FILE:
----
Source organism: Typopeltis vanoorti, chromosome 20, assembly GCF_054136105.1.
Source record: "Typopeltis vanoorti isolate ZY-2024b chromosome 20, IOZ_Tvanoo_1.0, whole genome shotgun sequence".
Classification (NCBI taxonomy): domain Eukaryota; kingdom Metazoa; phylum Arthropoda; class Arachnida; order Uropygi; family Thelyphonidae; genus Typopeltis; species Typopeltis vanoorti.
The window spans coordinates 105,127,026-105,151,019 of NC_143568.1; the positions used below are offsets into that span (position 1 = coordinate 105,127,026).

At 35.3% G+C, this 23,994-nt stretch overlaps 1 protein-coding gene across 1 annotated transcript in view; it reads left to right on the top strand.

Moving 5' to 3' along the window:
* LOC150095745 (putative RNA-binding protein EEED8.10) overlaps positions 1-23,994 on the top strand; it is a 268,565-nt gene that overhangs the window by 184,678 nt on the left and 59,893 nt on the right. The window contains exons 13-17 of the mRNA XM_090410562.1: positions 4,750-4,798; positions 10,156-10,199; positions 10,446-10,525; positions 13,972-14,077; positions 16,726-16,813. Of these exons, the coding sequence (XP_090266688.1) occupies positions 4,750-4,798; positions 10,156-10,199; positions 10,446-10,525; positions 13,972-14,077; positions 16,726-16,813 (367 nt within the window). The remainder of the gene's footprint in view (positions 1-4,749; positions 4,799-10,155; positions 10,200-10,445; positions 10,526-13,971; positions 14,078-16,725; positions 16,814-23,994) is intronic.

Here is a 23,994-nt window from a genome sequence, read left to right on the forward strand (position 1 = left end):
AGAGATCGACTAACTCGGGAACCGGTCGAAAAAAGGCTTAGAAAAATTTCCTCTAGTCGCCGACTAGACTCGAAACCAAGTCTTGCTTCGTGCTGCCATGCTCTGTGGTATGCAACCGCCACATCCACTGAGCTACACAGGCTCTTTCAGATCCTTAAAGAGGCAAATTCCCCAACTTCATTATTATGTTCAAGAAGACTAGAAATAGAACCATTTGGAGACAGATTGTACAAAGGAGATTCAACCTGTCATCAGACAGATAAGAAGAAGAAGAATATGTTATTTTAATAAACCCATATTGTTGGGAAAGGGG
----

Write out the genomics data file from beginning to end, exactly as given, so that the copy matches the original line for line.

Source organism: Typopeltis vanoorti, chromosome 20, assembly GCF_054136105.1.
Source record: "Typopeltis vanoorti isolate ZY-2024b chromosome 20, IOZ_Tvanoo_1.0, whole genome shotgun sequence".
Classification (NCBI taxonomy): domain Eukaryota; kingdom Metazoa; phylum Arthropoda; class Arachnida; order Uropygi; family Thelyphonidae; genus Typopeltis; species Typopeltis vanoorti.
The window spans coordinates 105,127,026-105,151,019 of NC_143568.1; the positions used below are offsets into that span (position 1 = coordinate 105,127,026).

At 35.3% G+C, this 23,994-nt stretch overlaps 1 protein-coding gene across 1 annotated transcript in view; it reads left to right on the top strand.

Moving 5' to 3' along the window:
* LOC150095745 (putative RNA-binding protein EEED8.10) overlaps positions 1-23,994 on the top strand; it is a 268,565-nt gene that overhangs the window by 184,678 nt on the left and 59,893 nt on the right. The window contains exons 13-17 of the mRNA XM_090410562.1: positions 4,750-4,798; positions 10,156-10,199; positions 10,446-10,525; positions 13,972-14,077; positions 16,726-16,813. Of these exons, the coding sequence (XP_090266688.1) occupies positions 4,750-4,798; positions 10,156-10,199; positions 10,446-10,525; positions 13,972-14,077; positions 16,726-16,813 (367 nt within the window). The remainder of the gene's footprint in view (positions 1-4,749; positions 4,799-10,155; positions 10,200-10,445; positions 10,526-13,971; positions 14,078-16,725; positions 16,814-23,994) is intronic.

Here is a 23,994-nt window from a genome sequence, read left to right on the forward strand (position 1 = left end):
AGAGATCGACTAACTCGGGAACCGGTCGAAAAAAGGCTTAGAAAAATTTCCTCTAGTCGCCGACTAGACTCGAAACCAAGTCTTGCTTCGTGCTGCCATGCTCTGTGGTATGCAACCGCCACATCCACTGAGCTACACAGGCTCTTTCAGATCCTTAAAGAGGCAAATTCCCCAACTTCATTATTATGTTCAAGAAGACTAGAAATAGAACCATTTGGAGACAGATTGTACAAAGGAGATTCAACCTGTCATCAGACAGATAAGAAGAAGAAGAATATGTTATTTTAATAAACCCATATTGTTGGGAAAGGGG